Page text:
Sen. Chris McDaniel, R-Ellisville, speaks during a news conference, June 25, 2013 in Jackson, Miss.
Rogelio V. Solis/AP

Was a Senate candidate caught connecting hip-hop to gun violence?


A Mississippi candidate for the U.S. Senate is getting renewed attention for years-old comments dug up from a conservative talk radio show. 

Chris McDaniel—an attorney, state senator, and Tea Party challenger for Senator Thad Cochran’s seat in June’s Republican primary—was also the host of a show called Right Side Radio from 2004 to 2007. The politics blog Darkhorse Mississippi was the first to obtain audio of a teaser ad from the show which included the following quote:

“The reason Canada is breaking out with brand new gun violence has nothing to do with the United States and guns. It has everything to do with a culture that is morally bankrupt. What kind of culture is that? That’s right—it’s called hip-hop.”

That allegation is not borne out by the facts, as noted this week by The Atlantic Wire’s Philip Bump. If anything, Bump wrote, “hip-hop is saving America from crime.”

Bump noted statistics from the FBI and the Whitburn Project that indicated that both overall and violent crime has dropped as hip-hop music has become more popular in America—but that there was no indication of causality either way.

Mother Jones included audio of the Right Side Radio teaser ad in a report last Tuesday. The voice in the ad, not yet confirmed to msnbc as McDaniel, also included support for waterboarding as a method for gathering intelligence.

But comments like these in the teaser ad prompted a Saturday discussion on Melissa Harris-Perry about the merits of hip-hop culture:

“Name a redeeming quality of hip-hop. I want to know anything about hip-hop that has been good for this country. And it’s not—before you get carried away—this has nothing to do with race. Because there are just as many hip-hopping white kids and Asian kids as there are hip-hopping black kids. It’s a problem of a culture that values prison more than college; a culture that values rap and destruction of community values more than it does poetry; a culture that can’t stand education. It’s that culture that can’t get control of itself.”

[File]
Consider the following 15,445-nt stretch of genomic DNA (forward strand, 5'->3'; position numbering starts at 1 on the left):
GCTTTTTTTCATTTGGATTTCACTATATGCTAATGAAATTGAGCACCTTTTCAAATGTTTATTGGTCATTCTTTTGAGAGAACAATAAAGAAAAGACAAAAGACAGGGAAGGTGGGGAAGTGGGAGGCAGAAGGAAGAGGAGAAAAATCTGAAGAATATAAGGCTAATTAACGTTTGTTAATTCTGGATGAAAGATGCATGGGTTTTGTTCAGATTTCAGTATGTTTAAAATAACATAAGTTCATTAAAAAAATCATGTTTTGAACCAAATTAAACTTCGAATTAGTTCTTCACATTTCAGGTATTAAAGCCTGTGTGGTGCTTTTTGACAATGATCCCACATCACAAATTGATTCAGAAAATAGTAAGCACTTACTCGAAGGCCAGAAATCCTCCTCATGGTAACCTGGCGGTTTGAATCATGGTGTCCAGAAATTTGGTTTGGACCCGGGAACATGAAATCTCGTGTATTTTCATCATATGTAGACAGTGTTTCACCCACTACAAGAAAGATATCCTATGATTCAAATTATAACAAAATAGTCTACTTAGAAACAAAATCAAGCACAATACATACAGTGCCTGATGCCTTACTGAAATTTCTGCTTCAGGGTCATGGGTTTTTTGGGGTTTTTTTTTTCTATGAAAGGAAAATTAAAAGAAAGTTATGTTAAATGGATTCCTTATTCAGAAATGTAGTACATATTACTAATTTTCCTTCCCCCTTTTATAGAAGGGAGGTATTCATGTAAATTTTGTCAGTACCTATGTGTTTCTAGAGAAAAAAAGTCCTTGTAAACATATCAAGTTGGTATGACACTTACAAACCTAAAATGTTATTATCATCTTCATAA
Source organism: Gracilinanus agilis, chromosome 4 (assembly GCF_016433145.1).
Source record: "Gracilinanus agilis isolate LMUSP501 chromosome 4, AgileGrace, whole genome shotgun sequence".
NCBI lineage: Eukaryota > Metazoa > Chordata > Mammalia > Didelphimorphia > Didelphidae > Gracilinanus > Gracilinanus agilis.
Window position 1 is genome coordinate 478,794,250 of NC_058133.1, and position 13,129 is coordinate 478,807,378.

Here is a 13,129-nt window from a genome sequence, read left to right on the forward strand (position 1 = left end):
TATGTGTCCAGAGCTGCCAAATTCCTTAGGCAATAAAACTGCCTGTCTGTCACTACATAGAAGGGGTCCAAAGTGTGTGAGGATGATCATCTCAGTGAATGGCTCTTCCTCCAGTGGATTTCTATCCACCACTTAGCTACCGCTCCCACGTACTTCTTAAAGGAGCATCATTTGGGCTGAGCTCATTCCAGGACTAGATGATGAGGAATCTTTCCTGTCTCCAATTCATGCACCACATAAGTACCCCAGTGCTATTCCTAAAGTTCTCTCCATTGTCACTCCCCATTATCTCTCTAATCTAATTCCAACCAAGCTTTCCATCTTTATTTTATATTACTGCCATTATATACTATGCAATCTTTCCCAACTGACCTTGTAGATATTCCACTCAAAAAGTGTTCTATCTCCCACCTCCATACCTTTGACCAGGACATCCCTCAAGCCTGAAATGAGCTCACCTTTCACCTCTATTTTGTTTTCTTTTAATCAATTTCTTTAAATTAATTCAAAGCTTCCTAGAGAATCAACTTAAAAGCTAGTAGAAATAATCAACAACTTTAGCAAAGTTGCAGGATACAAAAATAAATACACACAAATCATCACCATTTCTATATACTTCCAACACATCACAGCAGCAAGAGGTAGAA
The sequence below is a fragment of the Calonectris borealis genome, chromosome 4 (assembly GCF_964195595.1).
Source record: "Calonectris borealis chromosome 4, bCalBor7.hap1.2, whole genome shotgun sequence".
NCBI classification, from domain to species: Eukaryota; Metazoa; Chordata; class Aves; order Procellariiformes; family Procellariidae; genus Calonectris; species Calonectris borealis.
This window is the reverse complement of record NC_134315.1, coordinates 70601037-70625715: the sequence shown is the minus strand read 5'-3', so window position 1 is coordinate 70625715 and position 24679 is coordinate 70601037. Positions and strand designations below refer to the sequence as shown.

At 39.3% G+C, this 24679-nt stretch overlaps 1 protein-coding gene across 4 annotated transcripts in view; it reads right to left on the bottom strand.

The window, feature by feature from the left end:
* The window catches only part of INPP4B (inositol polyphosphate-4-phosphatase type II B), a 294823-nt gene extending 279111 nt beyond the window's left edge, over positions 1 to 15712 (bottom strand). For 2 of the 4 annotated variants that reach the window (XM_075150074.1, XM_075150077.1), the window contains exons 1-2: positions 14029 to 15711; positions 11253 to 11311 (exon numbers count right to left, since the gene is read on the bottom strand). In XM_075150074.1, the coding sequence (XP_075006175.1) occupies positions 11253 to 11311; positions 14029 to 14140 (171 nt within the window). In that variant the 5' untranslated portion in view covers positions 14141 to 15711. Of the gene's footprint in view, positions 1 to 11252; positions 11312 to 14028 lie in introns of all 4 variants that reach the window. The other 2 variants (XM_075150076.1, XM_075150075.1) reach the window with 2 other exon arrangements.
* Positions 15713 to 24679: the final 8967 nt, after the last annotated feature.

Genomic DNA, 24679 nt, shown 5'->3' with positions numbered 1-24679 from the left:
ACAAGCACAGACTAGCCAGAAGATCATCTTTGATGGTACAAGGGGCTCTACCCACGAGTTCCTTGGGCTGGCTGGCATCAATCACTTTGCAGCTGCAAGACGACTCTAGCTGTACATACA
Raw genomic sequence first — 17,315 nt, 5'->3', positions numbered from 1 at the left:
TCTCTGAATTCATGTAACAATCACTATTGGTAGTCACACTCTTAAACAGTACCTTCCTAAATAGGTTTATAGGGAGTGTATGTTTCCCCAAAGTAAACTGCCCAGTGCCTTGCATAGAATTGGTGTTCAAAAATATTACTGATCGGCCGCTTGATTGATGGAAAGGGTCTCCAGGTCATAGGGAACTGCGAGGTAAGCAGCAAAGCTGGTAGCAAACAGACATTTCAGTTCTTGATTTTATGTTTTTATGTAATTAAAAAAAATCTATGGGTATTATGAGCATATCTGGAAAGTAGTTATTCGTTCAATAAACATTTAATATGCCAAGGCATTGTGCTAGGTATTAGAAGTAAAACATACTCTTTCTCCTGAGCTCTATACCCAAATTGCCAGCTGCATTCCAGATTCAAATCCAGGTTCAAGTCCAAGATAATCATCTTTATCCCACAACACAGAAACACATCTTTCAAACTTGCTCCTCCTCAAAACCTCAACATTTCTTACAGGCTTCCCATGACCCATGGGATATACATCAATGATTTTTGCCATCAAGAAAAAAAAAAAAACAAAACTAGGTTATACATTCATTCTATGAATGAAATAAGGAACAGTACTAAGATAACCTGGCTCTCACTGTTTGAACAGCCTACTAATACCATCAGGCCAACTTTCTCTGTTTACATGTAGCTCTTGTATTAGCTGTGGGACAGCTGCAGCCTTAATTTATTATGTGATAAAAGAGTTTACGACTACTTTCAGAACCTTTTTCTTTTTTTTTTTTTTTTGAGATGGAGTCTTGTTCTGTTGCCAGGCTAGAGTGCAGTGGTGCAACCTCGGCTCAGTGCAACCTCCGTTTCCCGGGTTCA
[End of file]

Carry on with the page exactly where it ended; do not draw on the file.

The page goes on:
McDaniel’s campaign responded to an msnbc request with a statement from the candidate prior to the MHP segment:

“Any music, regardless of genre, that glorifies drug use, encourages violence, and condones the mistreatment of women deserves to be critiqued.

“My position on hip-hop culture remains very much in line with msnbc [anchor] Reverend Al Sharpton. In his book Al On America, the Reverend Sharpton challenges the hip-hop community  ‘…to reach higher… to stop this whole glorifying of a reckless lifestyle’ that he claims hip-hop celebrates. Reverend Sharpton maintains that ‘[t]he hip-hop generation has the power to really change this nation for the better.’ I agree with that sentiment. 

“As Al says: ‘The hip-hop generation will not have a real legacy until it is able to move from the flash and the bling-bling into establishing a vision for the future of America and following through.’ Al was also correct when he said, ‘This hip-hop culture must use their music, their influence to correct what’s wrong, not to continue to perpetuate what’s wrong, not continue to promote what’s wrong.’

“While I may not agree with the Reverend Sharpton on everything, I’d say we’re quite close on this issue.”

Reverend Sharpton provided this response to State Senator McDaniel’s statement:

“Hip-hop can be a powerful force yet it should not embrace misogyny or violence. However, as the quotes from my book say, I strongly feel that hip-hop, or any form of music, should be against the glorification of violence, misogyny or bias of any kind.  I appeal to use music and culture for higher goals. It is a complete distortion, however, to say that hip hop or any other form of music is solely responsible for violence or any other social ill and is a complete distortion of my standpoint.”

Watch the MHPdiscussion in full below.

Melissa Harris-Perry, 1/11/14, 12:53 PM ET

The redeeming qualities of hip-hop

Jean Grae, Joan Morgan and Michael Skolnik discuss the progressive work being done around hip-hop music and the moral panic some still feel about the genre.

Melissa Harris-Perry, 1/11/14, 12:44 PM ET

Hip-hop as a global phenomenon

The MHP panel discusses the global reach of hip-hop music and how it can create unique connections and bonds.

Mississippi and Music

Was a Senate candidate caught connecting hip-hop to gun violence?